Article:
Some of the Biggest Challenges Facing Jumia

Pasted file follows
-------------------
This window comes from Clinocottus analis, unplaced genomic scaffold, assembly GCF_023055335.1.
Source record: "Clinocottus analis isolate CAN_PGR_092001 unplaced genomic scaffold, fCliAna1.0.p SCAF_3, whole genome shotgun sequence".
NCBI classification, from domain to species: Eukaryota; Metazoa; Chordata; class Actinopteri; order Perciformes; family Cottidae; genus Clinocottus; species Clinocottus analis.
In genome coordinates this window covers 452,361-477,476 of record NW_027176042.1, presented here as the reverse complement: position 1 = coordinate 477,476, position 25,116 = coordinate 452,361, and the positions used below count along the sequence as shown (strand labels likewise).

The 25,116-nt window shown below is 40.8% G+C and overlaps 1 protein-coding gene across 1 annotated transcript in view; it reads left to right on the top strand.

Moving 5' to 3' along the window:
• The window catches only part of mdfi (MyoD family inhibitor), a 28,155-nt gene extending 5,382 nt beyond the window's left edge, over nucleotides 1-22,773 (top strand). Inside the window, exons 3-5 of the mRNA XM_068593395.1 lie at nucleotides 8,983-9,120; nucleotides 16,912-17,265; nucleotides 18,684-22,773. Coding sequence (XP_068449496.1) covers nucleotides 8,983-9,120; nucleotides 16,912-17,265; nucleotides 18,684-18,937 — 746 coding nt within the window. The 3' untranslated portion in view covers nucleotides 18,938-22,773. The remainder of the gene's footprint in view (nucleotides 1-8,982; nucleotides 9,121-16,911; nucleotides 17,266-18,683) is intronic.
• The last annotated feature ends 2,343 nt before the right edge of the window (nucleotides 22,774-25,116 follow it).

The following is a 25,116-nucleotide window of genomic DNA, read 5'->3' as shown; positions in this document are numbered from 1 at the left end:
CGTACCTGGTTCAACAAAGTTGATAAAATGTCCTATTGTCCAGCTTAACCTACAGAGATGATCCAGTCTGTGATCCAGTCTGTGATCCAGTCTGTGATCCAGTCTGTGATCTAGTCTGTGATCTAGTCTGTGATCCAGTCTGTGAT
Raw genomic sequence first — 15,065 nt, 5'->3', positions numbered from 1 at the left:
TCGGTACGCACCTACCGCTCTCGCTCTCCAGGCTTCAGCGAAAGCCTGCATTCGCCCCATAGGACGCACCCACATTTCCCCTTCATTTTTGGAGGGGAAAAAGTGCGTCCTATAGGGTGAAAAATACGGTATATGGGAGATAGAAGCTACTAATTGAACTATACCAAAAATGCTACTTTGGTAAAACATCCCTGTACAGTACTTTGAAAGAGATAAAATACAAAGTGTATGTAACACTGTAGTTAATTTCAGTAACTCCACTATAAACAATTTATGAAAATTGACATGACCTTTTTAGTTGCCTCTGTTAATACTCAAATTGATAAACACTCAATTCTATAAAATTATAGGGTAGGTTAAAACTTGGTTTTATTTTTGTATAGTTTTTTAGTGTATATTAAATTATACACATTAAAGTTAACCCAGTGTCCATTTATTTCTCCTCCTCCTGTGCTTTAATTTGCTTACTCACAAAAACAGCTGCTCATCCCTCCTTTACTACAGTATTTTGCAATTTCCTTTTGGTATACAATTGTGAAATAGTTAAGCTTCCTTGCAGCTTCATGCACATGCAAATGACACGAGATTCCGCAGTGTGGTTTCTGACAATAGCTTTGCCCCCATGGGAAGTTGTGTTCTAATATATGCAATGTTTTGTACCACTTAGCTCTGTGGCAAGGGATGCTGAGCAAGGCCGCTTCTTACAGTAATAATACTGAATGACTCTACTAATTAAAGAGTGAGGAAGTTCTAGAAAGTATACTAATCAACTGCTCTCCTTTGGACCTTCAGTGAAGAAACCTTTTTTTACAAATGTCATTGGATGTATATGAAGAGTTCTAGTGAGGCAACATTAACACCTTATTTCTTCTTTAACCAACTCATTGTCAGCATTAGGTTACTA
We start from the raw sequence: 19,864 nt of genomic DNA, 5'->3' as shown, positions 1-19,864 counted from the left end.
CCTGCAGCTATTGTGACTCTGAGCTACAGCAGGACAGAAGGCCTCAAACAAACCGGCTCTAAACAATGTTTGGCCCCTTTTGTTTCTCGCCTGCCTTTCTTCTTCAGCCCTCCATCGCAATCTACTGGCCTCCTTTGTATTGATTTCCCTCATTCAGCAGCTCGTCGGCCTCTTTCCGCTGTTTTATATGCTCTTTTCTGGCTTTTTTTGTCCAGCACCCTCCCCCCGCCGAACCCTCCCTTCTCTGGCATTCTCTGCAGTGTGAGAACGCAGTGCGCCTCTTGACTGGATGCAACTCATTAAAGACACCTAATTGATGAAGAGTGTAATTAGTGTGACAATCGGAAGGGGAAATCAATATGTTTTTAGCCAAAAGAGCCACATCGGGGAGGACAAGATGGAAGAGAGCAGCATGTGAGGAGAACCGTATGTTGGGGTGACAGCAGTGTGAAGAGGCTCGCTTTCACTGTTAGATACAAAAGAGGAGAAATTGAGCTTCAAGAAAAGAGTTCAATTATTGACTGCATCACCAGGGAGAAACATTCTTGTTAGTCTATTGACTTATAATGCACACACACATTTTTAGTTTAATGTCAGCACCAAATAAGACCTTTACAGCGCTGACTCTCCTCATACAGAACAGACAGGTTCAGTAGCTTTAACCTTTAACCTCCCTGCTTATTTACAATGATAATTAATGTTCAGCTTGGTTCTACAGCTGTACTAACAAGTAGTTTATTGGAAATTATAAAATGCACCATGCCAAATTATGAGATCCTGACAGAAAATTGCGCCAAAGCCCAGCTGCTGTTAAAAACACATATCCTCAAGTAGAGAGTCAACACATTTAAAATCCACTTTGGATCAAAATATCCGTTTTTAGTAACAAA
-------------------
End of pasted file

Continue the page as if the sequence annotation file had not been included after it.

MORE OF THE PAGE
Like its rivals in many developing countries, Jumia offers payment on delivery “as a marketing tactic” since customers are worried about being scammed and are uncomfortable sharing their information online. To attract as many customers as possible, Jumia also has a travel website, an event and movie ticket business, a food delivery service and a payments system that gives users access to microloans. Jumia has spent a lot of money in its aggressive drive to gain market share, logging roughly $1 billion in losses, including $195.2 million on revenue of $149.6 million last year. Poignonnec says Jumia is focused on driving down costs while gaining users, but that the hundreds of millions of dollars it has invested over the past seven years has given it the scale to be the only Pan-African e-commerce player — even as rivals have withered. Last year, Jumia’s Nigerian rival Konga, which is backed by Naspers, was sold to Zinox, a data center and computer firm, after cutting roughly 60 percent of its staff. A number of other e-commerce sites have downsized, shut down or pivoted into other businesses. Being Pan-African has also helped Jumia sign partnerships with companies like Pernod Ricard, Mastercard and Xiaomi, the Chinese mobile phone maker, which would prefer to sign one big deal rather than individual country-level deals, the executives say. The the diversity of its markets allowed Jumia to use smaller countries such as Ghana or Ivory Coast as labs for projects they might roll out in bigger markets like Nigeria and Egypt — or, in the case of JumiaPay, which debuted in those two large markets in 2017, vice versa.


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